And, as I've mentioned before I had a whole batch of crystals where the
case sealing was not correct. When the boards were washed after
production the, cleaner entered the case. Result some that were way
off frequency and more that wouldn't start at all.
Test the OSC fail interrupt bit and if this is setting, investigate what what
is wrong.
kgng97ccs



Joined: 02 Apr 2022
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PostPosted: Fri Jul 01, 2022 12:27 am     Reply with quote

Thank you, Jay and Ttelmah.

The PCBA is a sample board. As you suggested, I cleaned the crystal area, with methylated spirit and a toothbrush, and tested the program again.

For the capacitors, the hardware engineer explained that calculations were carried out and manufacturer’s recommendations were considered before he decided on 18 pf, but that he will investigate if the crystal oscillator is indeed not working.

I did not show it earlier, but we did put in code to light up an LED for one second before the "while (true)" loop just to see whether the program did start when we burned the code into the MCU. I have now added two printf statements: one for the OSCFIF bit, and one for the MCU FOSC.

The code goes like this:
Code:
#include "18LF46K22.h"

#fuses PUT   /* enable power-up timer */
#fuses NOBROWNOUT   /* no brownout reset */
#fuses NOWDT   /* no watchdog timer */
#fuses MCLR      /* enable master clear pin */
#fuses HSH      /* use external crystal across OSC1 and OSC2 pins */
#fuses NOFCMEN   /* disable fail-safe clock monitor */
#fuses NOIESO      /* disable internal/external oscillator switchover mode */

#define MCU_eosc_xtal_Hz 16000000    /* frequency of external crystal */
#define LED1 pin_D4

#bit OSCFIF=getenv("bit:OSCFIF")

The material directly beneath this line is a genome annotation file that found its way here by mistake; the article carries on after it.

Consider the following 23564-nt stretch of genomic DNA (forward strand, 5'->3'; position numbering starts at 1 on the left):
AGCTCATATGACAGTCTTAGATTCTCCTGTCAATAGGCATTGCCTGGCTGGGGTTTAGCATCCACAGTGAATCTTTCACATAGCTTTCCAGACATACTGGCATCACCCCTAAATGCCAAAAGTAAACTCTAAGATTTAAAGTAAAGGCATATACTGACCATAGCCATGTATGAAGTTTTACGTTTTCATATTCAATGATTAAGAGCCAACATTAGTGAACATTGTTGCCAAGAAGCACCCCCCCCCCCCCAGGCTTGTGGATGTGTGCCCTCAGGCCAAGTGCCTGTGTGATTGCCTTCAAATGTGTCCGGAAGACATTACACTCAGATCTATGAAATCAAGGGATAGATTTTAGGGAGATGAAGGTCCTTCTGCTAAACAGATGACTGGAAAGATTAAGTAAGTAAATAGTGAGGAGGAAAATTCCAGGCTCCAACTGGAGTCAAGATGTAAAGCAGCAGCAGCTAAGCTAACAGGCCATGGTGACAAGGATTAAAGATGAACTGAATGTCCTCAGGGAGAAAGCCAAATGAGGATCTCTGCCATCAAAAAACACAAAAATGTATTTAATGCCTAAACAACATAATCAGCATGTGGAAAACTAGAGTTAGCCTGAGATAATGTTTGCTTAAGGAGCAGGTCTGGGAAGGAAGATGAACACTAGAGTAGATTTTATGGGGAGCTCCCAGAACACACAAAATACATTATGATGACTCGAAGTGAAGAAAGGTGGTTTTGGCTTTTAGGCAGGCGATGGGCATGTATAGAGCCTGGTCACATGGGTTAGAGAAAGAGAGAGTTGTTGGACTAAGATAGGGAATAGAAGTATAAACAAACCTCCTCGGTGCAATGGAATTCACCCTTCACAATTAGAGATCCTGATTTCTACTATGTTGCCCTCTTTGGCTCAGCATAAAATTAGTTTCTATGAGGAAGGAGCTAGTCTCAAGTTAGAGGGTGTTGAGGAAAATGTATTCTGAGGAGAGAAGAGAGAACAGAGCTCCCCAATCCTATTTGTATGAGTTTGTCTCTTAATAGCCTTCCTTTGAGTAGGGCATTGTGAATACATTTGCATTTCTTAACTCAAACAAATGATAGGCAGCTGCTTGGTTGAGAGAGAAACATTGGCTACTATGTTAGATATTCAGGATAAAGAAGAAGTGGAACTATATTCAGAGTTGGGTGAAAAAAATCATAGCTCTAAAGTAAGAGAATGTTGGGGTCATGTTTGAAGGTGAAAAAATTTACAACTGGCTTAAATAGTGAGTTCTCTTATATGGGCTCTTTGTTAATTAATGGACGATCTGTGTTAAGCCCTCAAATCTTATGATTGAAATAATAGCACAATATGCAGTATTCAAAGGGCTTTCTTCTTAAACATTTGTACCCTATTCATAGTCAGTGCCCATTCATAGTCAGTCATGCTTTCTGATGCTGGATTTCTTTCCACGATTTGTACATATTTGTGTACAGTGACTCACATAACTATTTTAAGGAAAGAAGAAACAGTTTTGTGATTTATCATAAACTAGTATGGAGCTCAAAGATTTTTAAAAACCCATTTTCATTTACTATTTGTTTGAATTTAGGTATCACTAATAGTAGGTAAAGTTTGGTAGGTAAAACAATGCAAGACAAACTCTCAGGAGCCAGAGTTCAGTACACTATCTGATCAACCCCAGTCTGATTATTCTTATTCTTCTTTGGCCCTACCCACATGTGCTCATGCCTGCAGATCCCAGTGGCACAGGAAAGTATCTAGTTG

#use delay(xtal=MCU_eosc_xtal_Hz)

#use pwm(PWM1, timer=4, frequency=125kHz, duty=50, pwm_off, stream=PWM1_LF1)
#use pwm(PWM3, timer=4, frequency=125kHz, duty=50, pwm_off, stream=PWM3_LF2)
#use pwm(PWM4, timer=2, frequency=38kHz, duty=25, pwm_off, stream=PWM4_IR1)
#use pwm(PWM5, timer=6, frequency=38kHz, duty=25, pwm_off, stream=PWM5_IR2)
...

void main()
{
   ...

   /* setup_oscillator(osc_16MHz | osc_normal); */
   ...
   
   /* Delay for external crystal oscillator to stabilize;
      1,024 crystal oscillations = 64 us */
   delay_us(128);
   
   printf("OSCCON = %X\n", getenv("SFR:OSCCON"));
   printf("OSCFIF = %X\n", OSCFIF);
   printf("CLOCK = %Lu\n", getenv("CLOCK"));
   ...
   
   output_low(LED1);   /* Low state will set LED input in circuit to high */
   delay_ms(1000);
   output_high(LED1);
   ...

   while (true)
   {
      ...      /* for sending PWM signals */
   }
}

Results:
1. The LED did light up.
2. OSCCON = 0xD3 (binary 11010011), the same as before. Jay, I also noticed that bits 6-4 (101) point to an internal RC oscillator frequency of 4 MHz.
3. OSCFIF = 0x00 (not set!)
4. CLOCK = 16000000 (16 MHz, as specified in “#use delay” directive)